Moreover, President Guelleh has been able to exploit the growing foreign interest in Djibouti to gradually increase his demands vis-à-vis his foreign partners. When the US opened its base in 2002, for instance, the French bill reportedly increased by 70 per cent.13 Similarly, Djibouti’s refusal to open the Russian base was reportedly rewarded with a 110 per cent increase in annual payments from the US, who had forcefully opposed a Russian presence in Djibouti.8
It is interesting to note that, by playing multiple foreign partners against each other, Djibouti’s ruling elites managed not only to further consolidate their domestic power, but also to influence the regional approach of much more powerful global players. For example, when Russia saw its request for a military base denied, it was forced to look for alternatives elsewhere in the region, eventually turning to Sudan.
Djibouti’s strategy also seriously threatened to affect the regional presence of the US, as the prospects of a Chinese military facility in Djibouti reportedly pushed US policymakers to consider the relocation of the US base away from Djibouti, although this option did not eventually materialise.8
The agency of local political actors is often underestimated at best, overlooked at worst
Geopolitical dynamics and local politics: a complex tangle
The cases of Somalia and Djibouti illustrate how – today as much as in the past – geopolitical dynamics and local politics in the Horn create a complex tangle characterised by a bi-directional channel of mutual influence. On the one hand, geopolitical tensions at the international level spill over into Horn countries, affecting local political settlements. On the other hand, local political actors have the power to leverage (and at times even to influence) the involvement of foreign players according to their own interests.
While the influence of foreign players on Horn politics often gets a large degree of attention, the agency of local political actors is often underestimated at best, overlooked at worst. At a time when European and Dutch policymakers seek to assess the growing influence of foreign players in the Horn and respond to it, it is crucial for them to have a clear understanding of how geopolitics and local politics mutually influence each other in the region. Assessments that overlook the agency of local political actors are unlikely to lead to sound policies.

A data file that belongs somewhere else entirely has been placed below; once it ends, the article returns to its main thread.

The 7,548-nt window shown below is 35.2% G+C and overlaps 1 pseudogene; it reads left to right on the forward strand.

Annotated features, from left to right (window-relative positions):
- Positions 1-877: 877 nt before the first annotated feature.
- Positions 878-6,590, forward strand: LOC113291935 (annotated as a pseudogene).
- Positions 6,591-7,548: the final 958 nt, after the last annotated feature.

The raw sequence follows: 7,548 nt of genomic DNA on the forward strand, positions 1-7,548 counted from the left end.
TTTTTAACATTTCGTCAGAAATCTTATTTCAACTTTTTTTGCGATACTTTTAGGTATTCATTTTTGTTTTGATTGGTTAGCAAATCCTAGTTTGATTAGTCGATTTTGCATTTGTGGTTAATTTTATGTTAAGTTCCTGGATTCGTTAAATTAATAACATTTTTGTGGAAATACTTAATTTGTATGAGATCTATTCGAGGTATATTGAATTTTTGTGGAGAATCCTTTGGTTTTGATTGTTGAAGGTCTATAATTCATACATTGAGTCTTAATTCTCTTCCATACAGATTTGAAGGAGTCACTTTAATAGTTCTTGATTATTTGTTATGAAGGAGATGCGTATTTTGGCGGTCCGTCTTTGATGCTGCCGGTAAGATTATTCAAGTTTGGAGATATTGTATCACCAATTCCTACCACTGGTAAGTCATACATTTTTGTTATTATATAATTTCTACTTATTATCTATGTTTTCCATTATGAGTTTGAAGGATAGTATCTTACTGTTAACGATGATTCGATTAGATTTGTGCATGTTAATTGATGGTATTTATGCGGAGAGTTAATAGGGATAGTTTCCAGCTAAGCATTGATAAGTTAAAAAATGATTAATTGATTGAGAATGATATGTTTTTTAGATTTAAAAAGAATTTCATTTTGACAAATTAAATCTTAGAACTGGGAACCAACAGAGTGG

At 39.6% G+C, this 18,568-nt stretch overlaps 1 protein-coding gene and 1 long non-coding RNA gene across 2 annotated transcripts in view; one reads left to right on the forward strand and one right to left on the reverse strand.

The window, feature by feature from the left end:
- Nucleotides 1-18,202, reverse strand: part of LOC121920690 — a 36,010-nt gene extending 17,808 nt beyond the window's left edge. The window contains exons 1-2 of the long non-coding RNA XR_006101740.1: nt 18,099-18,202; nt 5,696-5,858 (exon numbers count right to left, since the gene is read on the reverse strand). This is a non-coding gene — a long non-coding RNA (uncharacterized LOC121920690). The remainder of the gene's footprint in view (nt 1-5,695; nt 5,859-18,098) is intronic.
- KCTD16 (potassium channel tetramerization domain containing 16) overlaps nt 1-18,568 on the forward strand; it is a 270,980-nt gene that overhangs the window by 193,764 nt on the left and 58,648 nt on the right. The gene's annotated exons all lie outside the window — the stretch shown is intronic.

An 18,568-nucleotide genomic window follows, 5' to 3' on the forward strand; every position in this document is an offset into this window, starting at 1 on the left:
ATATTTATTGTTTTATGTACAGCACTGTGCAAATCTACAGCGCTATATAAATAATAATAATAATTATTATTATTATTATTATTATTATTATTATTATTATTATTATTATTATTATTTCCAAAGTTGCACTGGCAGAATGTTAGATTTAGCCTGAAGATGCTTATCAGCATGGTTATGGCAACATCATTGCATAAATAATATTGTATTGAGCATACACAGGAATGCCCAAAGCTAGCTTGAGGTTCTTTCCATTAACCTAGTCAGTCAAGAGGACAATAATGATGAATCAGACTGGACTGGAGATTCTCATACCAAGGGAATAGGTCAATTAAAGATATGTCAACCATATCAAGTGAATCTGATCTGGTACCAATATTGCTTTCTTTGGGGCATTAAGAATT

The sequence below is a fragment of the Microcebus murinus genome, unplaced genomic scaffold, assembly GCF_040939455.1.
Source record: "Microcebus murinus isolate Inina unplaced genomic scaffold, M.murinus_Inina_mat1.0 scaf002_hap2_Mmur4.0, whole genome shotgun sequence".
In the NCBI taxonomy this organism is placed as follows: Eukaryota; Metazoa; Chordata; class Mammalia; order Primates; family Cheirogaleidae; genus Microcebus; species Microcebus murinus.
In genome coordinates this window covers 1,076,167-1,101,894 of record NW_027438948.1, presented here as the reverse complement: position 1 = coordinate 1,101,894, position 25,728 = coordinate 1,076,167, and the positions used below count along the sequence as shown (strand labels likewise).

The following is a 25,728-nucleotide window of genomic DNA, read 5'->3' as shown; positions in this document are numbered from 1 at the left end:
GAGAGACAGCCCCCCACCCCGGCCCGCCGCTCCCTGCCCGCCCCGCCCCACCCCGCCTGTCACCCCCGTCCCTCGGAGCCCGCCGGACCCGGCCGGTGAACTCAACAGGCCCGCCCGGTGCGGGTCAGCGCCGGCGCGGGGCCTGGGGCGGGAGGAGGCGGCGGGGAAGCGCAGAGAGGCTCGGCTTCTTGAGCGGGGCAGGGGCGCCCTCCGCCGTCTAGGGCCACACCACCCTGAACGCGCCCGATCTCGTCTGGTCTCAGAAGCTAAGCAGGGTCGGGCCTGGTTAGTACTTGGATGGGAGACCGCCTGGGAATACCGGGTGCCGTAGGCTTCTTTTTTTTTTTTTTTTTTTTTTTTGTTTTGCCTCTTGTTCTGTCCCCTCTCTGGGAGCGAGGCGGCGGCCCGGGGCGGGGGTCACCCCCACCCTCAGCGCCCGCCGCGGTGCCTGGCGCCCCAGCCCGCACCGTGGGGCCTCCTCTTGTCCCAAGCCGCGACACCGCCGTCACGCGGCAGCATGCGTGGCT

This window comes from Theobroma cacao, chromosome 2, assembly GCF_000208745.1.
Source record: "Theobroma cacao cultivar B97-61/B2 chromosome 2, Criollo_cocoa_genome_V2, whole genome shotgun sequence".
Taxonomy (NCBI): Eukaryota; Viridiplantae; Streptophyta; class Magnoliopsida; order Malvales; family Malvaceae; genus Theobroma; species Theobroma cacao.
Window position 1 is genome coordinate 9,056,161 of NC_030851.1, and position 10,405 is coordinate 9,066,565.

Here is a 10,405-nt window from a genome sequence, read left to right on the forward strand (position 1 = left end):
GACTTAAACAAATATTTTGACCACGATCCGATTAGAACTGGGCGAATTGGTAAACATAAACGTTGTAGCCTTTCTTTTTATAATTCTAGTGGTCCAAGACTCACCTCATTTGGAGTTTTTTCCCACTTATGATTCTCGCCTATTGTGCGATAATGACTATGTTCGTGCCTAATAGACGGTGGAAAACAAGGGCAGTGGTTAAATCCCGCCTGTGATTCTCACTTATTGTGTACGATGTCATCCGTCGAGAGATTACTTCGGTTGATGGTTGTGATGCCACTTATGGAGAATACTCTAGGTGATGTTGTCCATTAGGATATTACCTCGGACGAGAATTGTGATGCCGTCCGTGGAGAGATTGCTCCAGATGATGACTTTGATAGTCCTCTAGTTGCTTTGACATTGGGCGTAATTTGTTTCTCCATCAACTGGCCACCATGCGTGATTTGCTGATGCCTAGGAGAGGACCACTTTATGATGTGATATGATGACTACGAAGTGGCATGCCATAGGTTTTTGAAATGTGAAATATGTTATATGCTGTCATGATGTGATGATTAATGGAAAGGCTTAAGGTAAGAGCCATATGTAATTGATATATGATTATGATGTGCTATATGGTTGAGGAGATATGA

- 1 Jos Meester and Guido Lanfranchi, ‘The UAE and China in the Horn of Africa: Implications for EU engagement’, Clingendael Institute, June 2021, p. 1.
- 2 For an overview of the foreign presence in the region and the motivations of external players, see Zach Vertin, ‘Red Sea rivalries: The Gulf, the Horn of Africa & the new geopolitics of the Red Sea’, Brookings, January 2019.
- 3 International Crisis Group, ‘Intra-Gulf Competition in Africa’s Horn: Lessening the Impact’, ICG Middle East Report nr. 206, September 2019; Camille Lons, ‘Gulf countries reconsider their involvement in the Horn of Africa’, International Institute for Strategic Studies, 1 June 2021.
- 4 Gerard Prunier, ‘Benign neglect versus La grande Somalia: trying to evaluate the impact of colonial policies on the post-colonial Somali state’, Gerard Prunier Blog, 24 November 2015.
- 5 International Crisis Group, ‘Somalia and the Gulf Crisis’, ICG Africa Report nr. 260, June 2018.
- 6Similar dynamics have been at play in the long-standing dispute between the FGS and Somaliland, whereby the UAE has supported the administration in Hargeisa in its confrontation vis-à-vis the FGS. In particular, the UAE (through its state-owned logistics multinational DP World) has been instrumental in supporting the development of Somaliland’s Berbera port – much to the anger of the FGS, which has fiercely (but unsuccessfully) opposed the deal. In recent years, Somaliland’s authorities have added an extra international layer to this issue by strengthening ties with Taiwan – a move that has in turn the potential to reinforce the alignment between the FGS and China, who recognises the FGS and strongly opposes Taiwan’s independence.
- 7Jessica E. Borowicz, ‘Strategic Location and Neopatrimonialism in Djibouti’, University of Kansas, 2017. Rents from the three biggest military bases alone (France, US, China) amount to USD 117 million annually, which is over 6% of Djibouti’s GDP.
- 8 a b c Zach Vertin, ‘Great power rivalry in the Red Sea: China's experiment in Djibouti and implications for the United States’, Brookings, June 2020, p. 6-7.
- 9Zach Vertin, ‘Great power rivalry in the Red Sea: China's experiment in Djibouti and implications for the United States’, Brookings, June 2020, p. 6-7; Lolita C. Baldor, ‘US files complaint over Chinese laser use in Djibouti’, Associated Press, 3 May 2018.
- 10Brendon J. Cannon, ‘Foreign State Influence and Somalia’s 2017 Presidential Election: An Analysis’, Bildhaan, vol. 18, 2019, 36-37.
- 11Brendon J. Cannon and Federico Donelli, ‘Somalia’s Electoral Impasse and the Role of Middle East States’, Italian Institute for International Political Studies, 12 May 2021.
- 12Jessica E. Borowicz, ‘Strategic Location and Neopatrimonialism in Djibouti’, University of Kansas, 2017.
- 13Willem van den Berg and Jos Meester, ‘Ports & Power: The securitisation of port politics’, Clingendael Institute, May 2018, 18.